By China specialist Chris
Ancient history, iconic scenery and sensational dishes. Welcome to China’s enigmatic capital, boasting 21 million people, three millennia of fascinating architecture and a certain wall. China specialist Chris gives some suggestions on how you could spend 48 hours in Beijing.
An early breakfast in the tranquil courtyard surroundings of your hotel, Red Wall Garden, perfectly sets up a busy day in Beijing. You’ll not be alone – the locals rise early and there’s no better place to enjoy the most traditionally Chinese of morning activities, t'ai chi, whether taking part or just watching, in the grounds of the magical Temple of Heaven.
Your first day in Beijing is always going to be a history lesson, and the ideal next stop is the magnificent Forbidden City, the focal point of the capital. The crowds will tell you that this jewel of a palace is a place of pilgrimage for all Chinese people and it’s a fascinating site in which to wander.
Crossing the ten-lane thoroughfare of Chang’an Avenue, often referred to as the Shili Changjie (the ‘Long Street of Ten Li’) is an achievement in itself given the security procedures you must pass through on the way. Sitting on the other side, Tiananmen Square provokes thoughts of more recent and tragic history. Flanked by the austere Soviet-inspired architecture of government to the east and west, Mao’s Mausoleum to the south and his enormous portrait to the north, it’s a stark contrast to the imperial grandeur that you’ve taken in so far today.
A visit to the Houhai Lake and Shichahai Hutongs gives you a glimpse of one of the city’s traditional residential districts. Its network of lanes and alleys bustle with visitors and with any number of restaurants perfect for a light, or heavy, lunch: the famed Mr Shi’s Dumplings is one that sits in the top five of most Beijing restaurant reviews and is my preferred choice.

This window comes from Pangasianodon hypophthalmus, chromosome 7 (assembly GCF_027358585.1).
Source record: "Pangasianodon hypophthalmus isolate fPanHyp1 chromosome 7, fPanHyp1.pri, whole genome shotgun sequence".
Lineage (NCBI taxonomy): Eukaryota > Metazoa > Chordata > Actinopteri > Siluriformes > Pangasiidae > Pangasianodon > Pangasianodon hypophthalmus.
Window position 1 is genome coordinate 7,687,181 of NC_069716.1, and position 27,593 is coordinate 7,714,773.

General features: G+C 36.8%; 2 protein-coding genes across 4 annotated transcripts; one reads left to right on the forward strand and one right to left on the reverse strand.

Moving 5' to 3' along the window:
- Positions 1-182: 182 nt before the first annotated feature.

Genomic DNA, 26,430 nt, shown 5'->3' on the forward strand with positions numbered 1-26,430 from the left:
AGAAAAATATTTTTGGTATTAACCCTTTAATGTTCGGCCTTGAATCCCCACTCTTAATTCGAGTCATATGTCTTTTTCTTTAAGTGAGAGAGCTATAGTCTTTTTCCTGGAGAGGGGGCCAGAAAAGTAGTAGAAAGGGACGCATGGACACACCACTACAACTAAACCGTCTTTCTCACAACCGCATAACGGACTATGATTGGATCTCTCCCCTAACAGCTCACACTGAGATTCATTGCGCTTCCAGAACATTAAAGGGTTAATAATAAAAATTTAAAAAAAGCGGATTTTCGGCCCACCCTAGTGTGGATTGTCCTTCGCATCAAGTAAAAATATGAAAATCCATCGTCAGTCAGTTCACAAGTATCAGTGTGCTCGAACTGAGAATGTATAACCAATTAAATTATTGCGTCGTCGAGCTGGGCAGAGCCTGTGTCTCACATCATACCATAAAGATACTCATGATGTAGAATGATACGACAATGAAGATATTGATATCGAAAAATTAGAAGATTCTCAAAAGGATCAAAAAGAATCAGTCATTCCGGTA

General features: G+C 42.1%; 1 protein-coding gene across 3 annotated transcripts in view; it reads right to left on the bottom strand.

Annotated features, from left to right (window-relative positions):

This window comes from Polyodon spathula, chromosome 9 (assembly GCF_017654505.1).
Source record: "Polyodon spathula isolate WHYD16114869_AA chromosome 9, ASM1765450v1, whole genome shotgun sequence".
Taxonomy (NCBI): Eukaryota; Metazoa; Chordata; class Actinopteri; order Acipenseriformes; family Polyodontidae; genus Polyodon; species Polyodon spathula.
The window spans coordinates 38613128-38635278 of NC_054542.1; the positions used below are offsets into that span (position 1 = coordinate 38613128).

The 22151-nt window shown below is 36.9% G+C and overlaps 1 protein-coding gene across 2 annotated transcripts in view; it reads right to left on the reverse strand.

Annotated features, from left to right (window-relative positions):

Relax the pace a little this afternoon with a lingering visit to the Summer Palace. Out in the western suburbs of the city, this beautiful park was a summer retreat of Emperors and it’s not hard to see why. Kunming Lake is surrounded by hills and greenery, pagodas and verandas. Today it serves much the same purpose, as a welcome retreat from a fierce Chinese summer, though for visitors now rather than rulers. Three hours here is time very well spent breathing in the views and people-watching while taking the weight off your feet.
For the ultimate Peking duck experience in a bustling and lively restaurant, Dadong has to be the first choice. Parties of families and colleagues sit around big round tables and are served by efficient, no-nonsense staff who bring dish after dish out in rapid succession. This is definitely one of those ‘only in China’ experiences.
If the day has not yet defeated you then head back to your hotel via Wangfujing night market which, although geared very much towards local and foreign visitors, is great fun. Some stalls aren't for the faint-hearted, serving ‘delicacies’ such as deep-fried tarantula and scorpion, just to name a few.
An early breakfast gives you the opportunity to look around the Dongsi Hutongs of the Red Wall Garden Hotel’s immediate vicinity. Take a left out of the gates where you’ll pass by locals downing bowls of breakfast noodles on stools outside their courtyards, chatting away with their neighbours as they prepare for the day.
Saving arguably the most iconic of all China’s sights for last, today is dedicated to the Great Wall. The statistics of length, age and numbers required to build it over the centuries are beyond impressive. Many parts of the wall are open to visitors and some are easily reached from Beijing on a half day visit for those pushed for time.
Jinshanling is our first choice, since we first started visiting China and for good reason, principally to get away from the coach parties and throngs of visitors that other sections attract. Just a two-hour drive away, you’ll find yourself almost alone with magnificent views at a largely unreconstructed piece of one of the world’s great wonders. An experience you’d be hard pushed to find at any of the world’s other great travel icons.
For a last night of gourmet food head to Capital M, which serves Chinese dishes (with a European twist) on the rooftop with a superb view of Mao’s Mausoleum as a backdrop.